1000 New Cases OF FGM Treated In NHS Hospitals In Just 3 Months

FGM sad Muslim women
AFP PHOTO/Carl de Souza

The “shocking” extent of female genital mutilation (FGM) in the UK is beginning to be exposed. In the first year that the NHS has been required to collect such data, it was revealed that there were 1,036 new cases of FGM recorded in the past three months alone.

FGM has been illegal in the UK since 1985. The Health and Social Care Information Centre (HSCIC) only started collecting data on the crime in September 2014, when recording FGM attendance in hospitals and GP surgeries became mandatory in the UK.

Since then, in just 12 months, there have been 4,989 cases reported nationally. From April to June this year alone there were 1,036 newly recorded cases in England, with a total of 1,159 attendances.

The vast majority of cases are likely to remain unrecorded. Home Secretary Theresa May warned last years that an estimated 137,000 women in the UK are living with the consequences of FGM, in every corner of the UK, and a further 60,000 are at risk.

Expert Tanya Barron, chief executive of children’s charity Plan UK, which works to combat FGM worldwide, told The Daily Mail:

“It’s shocking to see the extent of FGM here in the UK.

“We’ve seen hugely increased attention on this problem in the past few years and we are now waking up to the scale of this terrible practice. What we must always keep in mind though is that this is not specifically a British problem.

“FGM is a practice with an inherently global dimension. And while it’s vital that we do everything we can to stop FGM here in the UK, as well as to support the girls and women affected by it, the reality is that this practice won’t end in the UK until it had ended worldwide.”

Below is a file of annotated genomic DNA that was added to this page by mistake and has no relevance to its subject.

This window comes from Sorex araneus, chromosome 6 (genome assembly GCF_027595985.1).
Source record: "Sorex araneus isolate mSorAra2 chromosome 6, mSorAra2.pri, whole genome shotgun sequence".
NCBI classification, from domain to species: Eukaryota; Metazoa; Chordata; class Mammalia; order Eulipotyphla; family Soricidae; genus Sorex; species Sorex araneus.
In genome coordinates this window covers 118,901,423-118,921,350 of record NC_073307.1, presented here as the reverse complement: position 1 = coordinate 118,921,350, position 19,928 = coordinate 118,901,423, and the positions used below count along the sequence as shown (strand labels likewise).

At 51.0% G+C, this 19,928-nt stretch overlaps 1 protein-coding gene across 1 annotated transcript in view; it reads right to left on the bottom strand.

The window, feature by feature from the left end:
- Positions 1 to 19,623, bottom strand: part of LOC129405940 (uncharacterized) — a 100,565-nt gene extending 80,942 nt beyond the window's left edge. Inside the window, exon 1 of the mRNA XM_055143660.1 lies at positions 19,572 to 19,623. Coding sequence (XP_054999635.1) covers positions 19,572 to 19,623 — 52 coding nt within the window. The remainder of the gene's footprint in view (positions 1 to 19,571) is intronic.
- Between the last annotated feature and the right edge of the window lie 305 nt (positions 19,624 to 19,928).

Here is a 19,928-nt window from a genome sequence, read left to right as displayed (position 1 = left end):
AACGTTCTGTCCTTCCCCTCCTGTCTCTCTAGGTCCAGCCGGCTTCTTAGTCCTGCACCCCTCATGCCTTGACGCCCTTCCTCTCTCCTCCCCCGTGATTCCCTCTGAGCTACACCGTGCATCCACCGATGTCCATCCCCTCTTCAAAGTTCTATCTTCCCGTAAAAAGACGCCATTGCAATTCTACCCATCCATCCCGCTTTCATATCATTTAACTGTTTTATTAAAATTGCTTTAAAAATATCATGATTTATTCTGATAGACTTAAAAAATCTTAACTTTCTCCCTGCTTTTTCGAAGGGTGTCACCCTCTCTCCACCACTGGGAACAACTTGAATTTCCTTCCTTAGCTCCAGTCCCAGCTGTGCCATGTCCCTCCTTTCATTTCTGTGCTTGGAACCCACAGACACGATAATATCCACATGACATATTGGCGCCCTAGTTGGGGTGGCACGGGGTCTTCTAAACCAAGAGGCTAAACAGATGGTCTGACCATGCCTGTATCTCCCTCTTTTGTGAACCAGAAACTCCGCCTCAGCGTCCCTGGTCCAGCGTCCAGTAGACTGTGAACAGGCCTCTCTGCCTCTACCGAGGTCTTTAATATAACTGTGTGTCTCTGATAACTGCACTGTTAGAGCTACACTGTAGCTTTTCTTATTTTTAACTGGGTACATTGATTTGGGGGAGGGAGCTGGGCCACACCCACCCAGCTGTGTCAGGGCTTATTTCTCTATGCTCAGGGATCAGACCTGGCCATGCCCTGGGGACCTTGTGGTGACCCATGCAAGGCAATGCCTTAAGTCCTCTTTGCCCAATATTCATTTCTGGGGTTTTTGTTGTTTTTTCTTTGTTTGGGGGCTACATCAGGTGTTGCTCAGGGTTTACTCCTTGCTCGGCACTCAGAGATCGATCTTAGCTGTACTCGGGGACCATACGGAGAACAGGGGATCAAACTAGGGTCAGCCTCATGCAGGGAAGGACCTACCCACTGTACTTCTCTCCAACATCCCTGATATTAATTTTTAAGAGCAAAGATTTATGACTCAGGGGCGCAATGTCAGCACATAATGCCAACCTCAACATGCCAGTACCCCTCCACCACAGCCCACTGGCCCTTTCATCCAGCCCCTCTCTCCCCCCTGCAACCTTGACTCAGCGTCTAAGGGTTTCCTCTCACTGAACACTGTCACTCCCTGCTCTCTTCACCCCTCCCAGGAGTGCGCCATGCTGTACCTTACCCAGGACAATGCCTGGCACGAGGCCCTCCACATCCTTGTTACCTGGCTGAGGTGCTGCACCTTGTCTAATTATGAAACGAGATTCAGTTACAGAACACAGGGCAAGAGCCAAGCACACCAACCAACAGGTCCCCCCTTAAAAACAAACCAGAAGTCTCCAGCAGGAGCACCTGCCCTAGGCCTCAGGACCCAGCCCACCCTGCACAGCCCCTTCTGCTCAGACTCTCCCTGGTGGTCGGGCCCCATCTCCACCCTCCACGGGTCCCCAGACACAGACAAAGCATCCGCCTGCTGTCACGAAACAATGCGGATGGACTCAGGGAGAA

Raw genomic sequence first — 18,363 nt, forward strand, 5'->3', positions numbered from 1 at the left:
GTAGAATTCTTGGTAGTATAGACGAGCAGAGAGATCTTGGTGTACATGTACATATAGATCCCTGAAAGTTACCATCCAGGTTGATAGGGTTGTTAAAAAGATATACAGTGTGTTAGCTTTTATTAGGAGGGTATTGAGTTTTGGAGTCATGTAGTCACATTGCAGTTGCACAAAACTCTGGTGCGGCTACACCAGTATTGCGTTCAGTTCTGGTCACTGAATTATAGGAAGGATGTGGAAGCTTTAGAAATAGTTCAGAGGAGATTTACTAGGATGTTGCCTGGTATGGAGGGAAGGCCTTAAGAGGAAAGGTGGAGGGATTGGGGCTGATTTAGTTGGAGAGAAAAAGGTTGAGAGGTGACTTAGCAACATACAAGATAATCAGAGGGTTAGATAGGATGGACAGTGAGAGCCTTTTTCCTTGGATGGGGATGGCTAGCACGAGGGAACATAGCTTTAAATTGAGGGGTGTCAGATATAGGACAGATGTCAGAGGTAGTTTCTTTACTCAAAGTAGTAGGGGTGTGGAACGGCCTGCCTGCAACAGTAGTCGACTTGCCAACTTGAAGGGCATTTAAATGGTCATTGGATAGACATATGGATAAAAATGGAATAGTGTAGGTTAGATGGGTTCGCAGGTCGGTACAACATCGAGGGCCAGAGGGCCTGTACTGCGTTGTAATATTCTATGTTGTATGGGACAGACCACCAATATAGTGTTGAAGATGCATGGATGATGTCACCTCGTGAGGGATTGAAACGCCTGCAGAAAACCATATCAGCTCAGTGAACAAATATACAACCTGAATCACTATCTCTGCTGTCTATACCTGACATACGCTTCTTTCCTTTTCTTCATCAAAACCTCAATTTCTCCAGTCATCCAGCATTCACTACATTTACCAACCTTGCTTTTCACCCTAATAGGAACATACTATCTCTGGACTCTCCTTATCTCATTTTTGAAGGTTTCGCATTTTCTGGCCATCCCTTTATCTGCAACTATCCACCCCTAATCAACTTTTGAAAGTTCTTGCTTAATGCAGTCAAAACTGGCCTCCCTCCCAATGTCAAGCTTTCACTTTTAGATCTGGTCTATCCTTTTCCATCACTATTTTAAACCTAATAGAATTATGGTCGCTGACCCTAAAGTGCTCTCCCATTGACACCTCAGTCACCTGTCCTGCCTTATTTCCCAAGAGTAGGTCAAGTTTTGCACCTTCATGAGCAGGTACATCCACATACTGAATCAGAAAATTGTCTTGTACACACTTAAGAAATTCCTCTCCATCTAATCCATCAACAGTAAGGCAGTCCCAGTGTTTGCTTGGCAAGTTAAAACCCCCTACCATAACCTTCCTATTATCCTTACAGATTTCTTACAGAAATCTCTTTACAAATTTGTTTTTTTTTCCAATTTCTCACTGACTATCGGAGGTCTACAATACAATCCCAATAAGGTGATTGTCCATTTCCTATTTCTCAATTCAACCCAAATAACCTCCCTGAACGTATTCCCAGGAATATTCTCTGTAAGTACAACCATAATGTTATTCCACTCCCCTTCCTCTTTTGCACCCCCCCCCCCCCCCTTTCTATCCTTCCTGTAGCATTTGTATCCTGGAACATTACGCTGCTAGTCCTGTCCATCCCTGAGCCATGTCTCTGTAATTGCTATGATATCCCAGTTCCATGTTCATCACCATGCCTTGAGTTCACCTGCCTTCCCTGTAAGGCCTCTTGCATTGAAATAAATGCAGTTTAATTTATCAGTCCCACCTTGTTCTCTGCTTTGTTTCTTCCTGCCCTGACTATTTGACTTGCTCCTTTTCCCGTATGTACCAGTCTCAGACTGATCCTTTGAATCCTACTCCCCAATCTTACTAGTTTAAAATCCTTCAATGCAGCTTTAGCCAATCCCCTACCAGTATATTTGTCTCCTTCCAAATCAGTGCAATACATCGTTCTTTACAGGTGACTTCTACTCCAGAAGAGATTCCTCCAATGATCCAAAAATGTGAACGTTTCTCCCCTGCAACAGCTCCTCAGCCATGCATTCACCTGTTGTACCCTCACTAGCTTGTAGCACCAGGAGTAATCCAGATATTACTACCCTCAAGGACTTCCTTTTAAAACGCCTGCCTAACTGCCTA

Mary Wandia, FGM programme manager at Equality Now, a charity campaigning for victims, warned the figures are likely to increase further, saying: “that nearly 10,000 girls under 14 living in England or Wales are likely to have undergone FGM, so HSCIC figures are likely to continue to increase.”

FGM is practiced across much of the Muslim world and sub-Saharan Africa. It involves either cutting the clitoris, removing the outer genitalia or stitching the vagina closed.

The purpose of the practice is to suppress female sexuality and sexual pleasure, and so ensure a women remain virgins.

Laws around FGM have recently been tightened in UK, and the maximum jail term for carrying out or enabling FGM is now 14 years. However, there has yet to be single prosecution in the UK for this violent crime.

Some experts believe the UK lags behind countries like France in addressing the problem because of a culture of political correctness.